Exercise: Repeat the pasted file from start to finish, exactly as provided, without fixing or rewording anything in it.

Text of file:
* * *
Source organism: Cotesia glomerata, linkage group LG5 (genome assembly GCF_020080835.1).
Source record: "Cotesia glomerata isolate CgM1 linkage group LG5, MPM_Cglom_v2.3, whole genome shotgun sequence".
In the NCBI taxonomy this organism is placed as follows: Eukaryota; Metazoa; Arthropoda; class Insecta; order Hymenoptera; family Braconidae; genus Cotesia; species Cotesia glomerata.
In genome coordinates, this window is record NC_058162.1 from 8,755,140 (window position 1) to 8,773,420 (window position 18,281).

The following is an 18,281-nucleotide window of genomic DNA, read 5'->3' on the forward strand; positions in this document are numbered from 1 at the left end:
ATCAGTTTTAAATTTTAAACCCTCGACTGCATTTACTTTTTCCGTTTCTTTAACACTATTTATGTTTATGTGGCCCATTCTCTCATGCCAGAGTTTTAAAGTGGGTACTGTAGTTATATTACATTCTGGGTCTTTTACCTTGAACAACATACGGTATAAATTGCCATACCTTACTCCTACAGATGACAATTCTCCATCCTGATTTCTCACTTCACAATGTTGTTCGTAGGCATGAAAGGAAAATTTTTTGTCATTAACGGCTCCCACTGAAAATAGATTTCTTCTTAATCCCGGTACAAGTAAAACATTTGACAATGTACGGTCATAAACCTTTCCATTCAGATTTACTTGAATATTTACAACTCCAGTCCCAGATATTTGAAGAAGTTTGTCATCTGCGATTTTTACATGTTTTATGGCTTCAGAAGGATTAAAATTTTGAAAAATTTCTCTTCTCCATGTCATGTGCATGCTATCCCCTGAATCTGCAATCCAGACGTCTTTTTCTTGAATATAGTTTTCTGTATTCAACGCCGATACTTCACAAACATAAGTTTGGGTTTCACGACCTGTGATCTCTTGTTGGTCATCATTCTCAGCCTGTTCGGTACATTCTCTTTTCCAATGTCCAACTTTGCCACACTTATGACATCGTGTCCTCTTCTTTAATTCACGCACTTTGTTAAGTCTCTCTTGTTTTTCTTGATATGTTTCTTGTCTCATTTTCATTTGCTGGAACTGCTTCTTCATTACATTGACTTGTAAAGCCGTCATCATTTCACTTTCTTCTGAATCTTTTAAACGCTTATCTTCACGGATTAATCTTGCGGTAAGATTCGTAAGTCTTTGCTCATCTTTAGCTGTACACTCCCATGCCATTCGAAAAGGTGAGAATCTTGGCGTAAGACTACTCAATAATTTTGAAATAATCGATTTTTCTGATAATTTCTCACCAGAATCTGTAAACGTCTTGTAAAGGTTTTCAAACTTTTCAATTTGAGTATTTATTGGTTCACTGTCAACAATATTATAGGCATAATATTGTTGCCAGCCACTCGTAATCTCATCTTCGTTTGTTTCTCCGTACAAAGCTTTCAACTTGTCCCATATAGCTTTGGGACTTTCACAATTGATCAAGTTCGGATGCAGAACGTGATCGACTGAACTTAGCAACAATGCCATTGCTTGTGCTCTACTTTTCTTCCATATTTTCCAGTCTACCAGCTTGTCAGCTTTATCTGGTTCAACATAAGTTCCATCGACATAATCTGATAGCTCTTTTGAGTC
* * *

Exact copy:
Source organism: Cotesia glomerata, linkage group LG5 (genome assembly GCF_020080835.1).
Source record: "Cotesia glomerata isolate CgM1 linkage group LG5, MPM_Cglom_v2.3, whole genome shotgun sequence".
In the NCBI taxonomy this organism is placed as follows: Eukaryota; Metazoa; Arthropoda; class Insecta; order Hymenoptera; family Braconidae; genus Cotesia; species Cotesia glomerata.
In genome coordinates, this window is record NC_058162.1 from 8,755,140 (window position 1) to 8,773,420 (window position 18,281).

The following is an 18,281-nucleotide window of genomic DNA, read 5'->3' on the forward strand; positions in this document are numbered from 1 at the left end:
ATCAGTTTTAAATTTTAAACCCTCGACTGCATTTACTTTTTCCGTTTCTTTAACACTATTTATGTTTATGTGGCCCATTCTCTCATGCCAGAGTTTTAAAGTGGGTACTGTAGTTATATTACATTCTGGGTCTTTTACCTTGAACAACATACGGTATAAATTGCCATACCTTACTCCTACAGATGACAATTCTCCATCCTGATTTCTCACTTCACAATGTTGTTCGTAGGCATGAAAGGAAAATTTTTTGTCATTAACGGCTCCCACTGAAAATAGATTTCTTCTTAATCCCGGTACAAGTAAAACATTTGACAATGTACGGTCATAAACCTTTCCATTCAGATTTACTTGAATATTTACAACTCCAGTCCCAGATATTTGAAGAAGTTTGTCATCTGCGATTTTTACATGTTTTATGGCTTCAGAAGGATTAAAATTTTGAAAAATTTCTCTTCTCCATGTCATGTGCATGCTATCCCCTGAATCTGCAATCCAGACGTCTTTTTCTTGAATATAGTTTTCTGTATTCAACGCCGATACTTCACAAACATAAGTTTGGGTTTCACGACCTGTGATCTCTTGTTGGTCATCATTCTCAGCCTGTTCGGTACATTCTCTTTTCCAATGTCCAACTTTGCCACACTTATGACATCGTGTCCTCTTCTTTAATTCACGCACTTTGTTAAGTCTCTCTTGTTTTTCTTGATATGTTTCTTGTCTCATTTTCATTTGCTGGAACTGCTTCTTCATTACATTGACTTGTAAAGCCGTCATCATTTCACTTTCTTCTGAATCTTTTAAACGCTTATCTTCACGGATTAATCTTGCGGTAAGATTCGTAAGTCTTTGCTCATCTTTAGCTGTACACTCCCATGCCATTCGAAAAGGTGAGAATCTTGGCGTAAGACTACTCAATAATTTTGAAATAATCGATTTTTCTGATAATTTCTCACCAGAATCTGTAAACGTCTTGTAAAGGTTTTCAAACTTTTCAATTTGAGTATTTATTGGTTCACTGTCAACAATATTATAGGCATAATATTGTTGCCAGCCACTCGTAATCTCATCTTCGTTTGTTTCTCCGTACAAAGCTTTCAACTTGTCCCATATAGCTTTGGGACTTTCACAATTGATCAAGTTCGGATGCAGAACGTGATCGACTGAACTTAGCAACAATGCCATTGCTTGTGCTCTACTTTTCTTCCATATTTTCCAGTCTACCAGCTTGTCAGCTTTATCTGGTTCAACATAAGTTCCATCGACATAATCTGATAGCTCTTTTGAGTC